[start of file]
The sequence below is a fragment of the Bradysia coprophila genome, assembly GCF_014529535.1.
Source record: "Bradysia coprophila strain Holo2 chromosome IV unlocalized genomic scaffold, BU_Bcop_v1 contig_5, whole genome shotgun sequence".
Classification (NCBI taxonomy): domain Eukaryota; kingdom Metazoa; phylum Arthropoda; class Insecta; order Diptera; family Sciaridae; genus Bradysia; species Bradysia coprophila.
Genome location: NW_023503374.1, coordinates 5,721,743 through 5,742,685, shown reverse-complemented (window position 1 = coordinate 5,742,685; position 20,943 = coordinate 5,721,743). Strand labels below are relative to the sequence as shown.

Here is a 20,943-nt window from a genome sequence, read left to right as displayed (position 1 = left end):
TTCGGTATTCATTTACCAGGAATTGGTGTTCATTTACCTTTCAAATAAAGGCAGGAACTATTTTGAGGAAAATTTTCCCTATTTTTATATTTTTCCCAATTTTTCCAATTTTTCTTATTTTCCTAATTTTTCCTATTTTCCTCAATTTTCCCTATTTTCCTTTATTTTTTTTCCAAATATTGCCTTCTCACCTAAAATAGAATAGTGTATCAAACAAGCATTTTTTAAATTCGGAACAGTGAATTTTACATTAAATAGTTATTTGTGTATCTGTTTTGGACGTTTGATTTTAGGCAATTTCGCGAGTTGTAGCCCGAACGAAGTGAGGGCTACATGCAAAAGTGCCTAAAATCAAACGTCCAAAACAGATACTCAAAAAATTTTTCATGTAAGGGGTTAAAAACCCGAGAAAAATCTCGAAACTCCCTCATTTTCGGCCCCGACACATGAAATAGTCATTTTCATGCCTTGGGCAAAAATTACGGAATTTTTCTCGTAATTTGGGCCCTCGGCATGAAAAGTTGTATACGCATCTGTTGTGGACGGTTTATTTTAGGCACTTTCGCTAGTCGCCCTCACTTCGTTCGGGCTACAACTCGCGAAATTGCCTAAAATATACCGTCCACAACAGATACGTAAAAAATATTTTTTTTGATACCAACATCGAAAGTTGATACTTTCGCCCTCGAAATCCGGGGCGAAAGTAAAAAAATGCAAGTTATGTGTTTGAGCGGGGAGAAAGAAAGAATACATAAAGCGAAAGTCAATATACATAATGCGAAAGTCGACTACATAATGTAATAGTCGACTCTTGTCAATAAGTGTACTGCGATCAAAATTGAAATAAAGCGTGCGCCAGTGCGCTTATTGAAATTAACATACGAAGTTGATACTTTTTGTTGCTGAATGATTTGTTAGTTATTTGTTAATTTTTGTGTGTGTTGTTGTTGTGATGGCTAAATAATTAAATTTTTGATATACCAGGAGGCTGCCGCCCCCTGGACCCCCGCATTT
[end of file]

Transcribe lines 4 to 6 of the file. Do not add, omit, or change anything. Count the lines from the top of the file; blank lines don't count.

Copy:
Genome location: NW_023503374.1, coordinates 5,721,743 through 5,742,685, shown reverse-complemented (window position 1 = coordinate 5,742,685; position 20,943 = coordinate 5,721,743). Strand labels below are relative to the sequence as shown.

Here is a 20,943-nt window from a genome sequence, read left to right as displayed (position 1 = left end):
TTCGGTATTCATTTACCAGGAATTGGTGTTCATTTACCTTTCAAATAAAGGCAGGAACTATTTTGAGGAAAATTTTCCCTATTTTTATATTTTTCCCAATTTTTCCAATTTTTCTTATTTTCCTAATTTTTCCTATTTTCCTCAATTTTCCCTATTTTCCTTTATTTTTTTTCCAAATATTGCCTTCTCACCTAAAATAGAATAGTGTATCAAACAAGCATTTTTTAAATTCGGAACAGTGAATTTTACATTAAATAGTTATTTGTGTATCTGTTTTGGACGTTTGATTTTAGGCAATTTCGCGAGTTGTAGCCCGAACGAAGTGAGGGCTACATGCAAAAGTGCCTAAAATCAAACGTCCAAAACAGATACTCAAAAAATTTTTCATGTAAGGGGTTAAAAACCCGAGAAAAATCTCGAAACTCCCTCATTTTCGGCCCCGACACATGAAATAGTCATTTTCATGCCTTGGGCAAAAATTACGGAATTTTTCTCGTAATTTGGGCCCTCGGCATGAAAAGTTGTATACGCATCTGTTGTGGACGGTTTATTTTAGGCACTTTCGCTAGTCGCCCTCACTTCGTTCGGGCTACAACTCGCGAAATTGCCTAAAATATACCGTCCACAACAGATACGTAAAAAATATTTTTTTTGATACCAACATCGAAAGTTGATACTTTCGCCCTCGAAATCCGGGGCGAAAGTAAAAAAATGCAAGTTATGTGTTTGAGCGGGGAGAAAGAAAGAATACATAAAGCGAAAGTCAATATACATAATGCGAAAGTCGACTACATAATGTAATAGTCGACTCTTGTCAATAAGTGTACTGCGATCAAAATTGAAATAAAGCGTGCGCCAGTGCGCTTATTGAAATTAACATACGAAGTTGATACTTTTTGTTGCTGAATGATTTGTTAGTTATTTGTTAATTTTTGTGTGTGTTGTTGTTGTGATGGCTAAATAATTAAATTTTTGATATACCAGGAGGCTGCCGCCCCCTGGACCCCCGCATTT